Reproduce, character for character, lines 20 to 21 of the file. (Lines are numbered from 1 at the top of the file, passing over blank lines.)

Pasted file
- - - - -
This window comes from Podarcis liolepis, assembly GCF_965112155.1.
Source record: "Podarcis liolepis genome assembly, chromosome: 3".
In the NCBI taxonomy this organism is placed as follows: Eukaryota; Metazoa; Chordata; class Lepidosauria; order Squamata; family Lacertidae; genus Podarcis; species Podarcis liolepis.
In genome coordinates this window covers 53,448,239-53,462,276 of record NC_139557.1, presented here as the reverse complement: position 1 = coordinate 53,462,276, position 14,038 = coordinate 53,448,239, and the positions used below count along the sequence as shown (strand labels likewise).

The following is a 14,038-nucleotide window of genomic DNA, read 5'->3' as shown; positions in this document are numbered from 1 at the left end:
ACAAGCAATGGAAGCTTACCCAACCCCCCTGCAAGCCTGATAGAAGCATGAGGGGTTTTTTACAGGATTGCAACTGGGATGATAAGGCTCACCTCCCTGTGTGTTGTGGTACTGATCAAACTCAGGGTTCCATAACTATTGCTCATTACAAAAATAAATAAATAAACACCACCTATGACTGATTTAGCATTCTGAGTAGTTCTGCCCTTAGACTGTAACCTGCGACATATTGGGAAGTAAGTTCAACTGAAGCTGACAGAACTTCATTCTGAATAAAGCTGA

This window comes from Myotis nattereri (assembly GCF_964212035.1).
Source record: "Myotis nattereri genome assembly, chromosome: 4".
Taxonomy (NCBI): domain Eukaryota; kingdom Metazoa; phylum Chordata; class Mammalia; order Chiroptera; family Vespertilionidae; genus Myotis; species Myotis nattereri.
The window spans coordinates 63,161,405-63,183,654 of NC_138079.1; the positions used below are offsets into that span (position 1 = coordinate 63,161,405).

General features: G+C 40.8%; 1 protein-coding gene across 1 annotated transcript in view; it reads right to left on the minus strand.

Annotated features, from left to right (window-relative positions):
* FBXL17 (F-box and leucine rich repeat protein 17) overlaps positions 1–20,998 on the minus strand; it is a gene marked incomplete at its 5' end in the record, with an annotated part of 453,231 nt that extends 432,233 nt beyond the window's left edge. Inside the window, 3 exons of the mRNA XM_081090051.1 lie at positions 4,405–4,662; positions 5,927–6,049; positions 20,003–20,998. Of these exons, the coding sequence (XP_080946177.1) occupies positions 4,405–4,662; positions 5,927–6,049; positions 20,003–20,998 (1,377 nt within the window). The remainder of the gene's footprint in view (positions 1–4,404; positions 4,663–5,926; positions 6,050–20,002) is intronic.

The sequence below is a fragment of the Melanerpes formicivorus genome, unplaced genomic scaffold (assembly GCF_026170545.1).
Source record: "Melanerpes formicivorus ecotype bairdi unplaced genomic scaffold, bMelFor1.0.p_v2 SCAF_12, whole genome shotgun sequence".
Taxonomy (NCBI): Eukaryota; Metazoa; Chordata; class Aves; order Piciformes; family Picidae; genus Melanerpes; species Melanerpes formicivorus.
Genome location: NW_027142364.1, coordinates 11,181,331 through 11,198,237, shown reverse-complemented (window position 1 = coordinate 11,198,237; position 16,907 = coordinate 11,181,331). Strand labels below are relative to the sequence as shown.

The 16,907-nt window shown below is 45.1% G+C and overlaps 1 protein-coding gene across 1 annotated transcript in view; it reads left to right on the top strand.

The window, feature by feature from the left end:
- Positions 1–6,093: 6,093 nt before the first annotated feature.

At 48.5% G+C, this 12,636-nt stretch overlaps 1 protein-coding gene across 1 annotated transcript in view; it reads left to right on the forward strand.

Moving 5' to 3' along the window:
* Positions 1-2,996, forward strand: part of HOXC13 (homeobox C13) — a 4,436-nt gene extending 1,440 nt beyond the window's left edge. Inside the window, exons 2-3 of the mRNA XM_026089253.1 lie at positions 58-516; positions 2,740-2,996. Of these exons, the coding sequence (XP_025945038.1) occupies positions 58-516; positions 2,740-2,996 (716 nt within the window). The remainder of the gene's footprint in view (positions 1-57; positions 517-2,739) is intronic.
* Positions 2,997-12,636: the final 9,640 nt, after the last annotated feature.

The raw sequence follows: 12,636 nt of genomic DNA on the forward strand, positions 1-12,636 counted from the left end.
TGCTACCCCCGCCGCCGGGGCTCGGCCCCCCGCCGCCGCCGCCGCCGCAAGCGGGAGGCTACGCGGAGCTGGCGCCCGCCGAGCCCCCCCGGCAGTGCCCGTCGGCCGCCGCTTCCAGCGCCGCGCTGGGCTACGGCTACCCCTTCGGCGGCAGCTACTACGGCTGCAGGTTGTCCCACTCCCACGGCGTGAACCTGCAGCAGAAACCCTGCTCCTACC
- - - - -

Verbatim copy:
- Positions 1–6,093: 6,093 nt before the first annotated feature.

At 48.5% G+C, this 12,636-nt stretch overlaps 1 protein-coding gene across 1 annotated transcript in view; it reads left to right on the forward strand.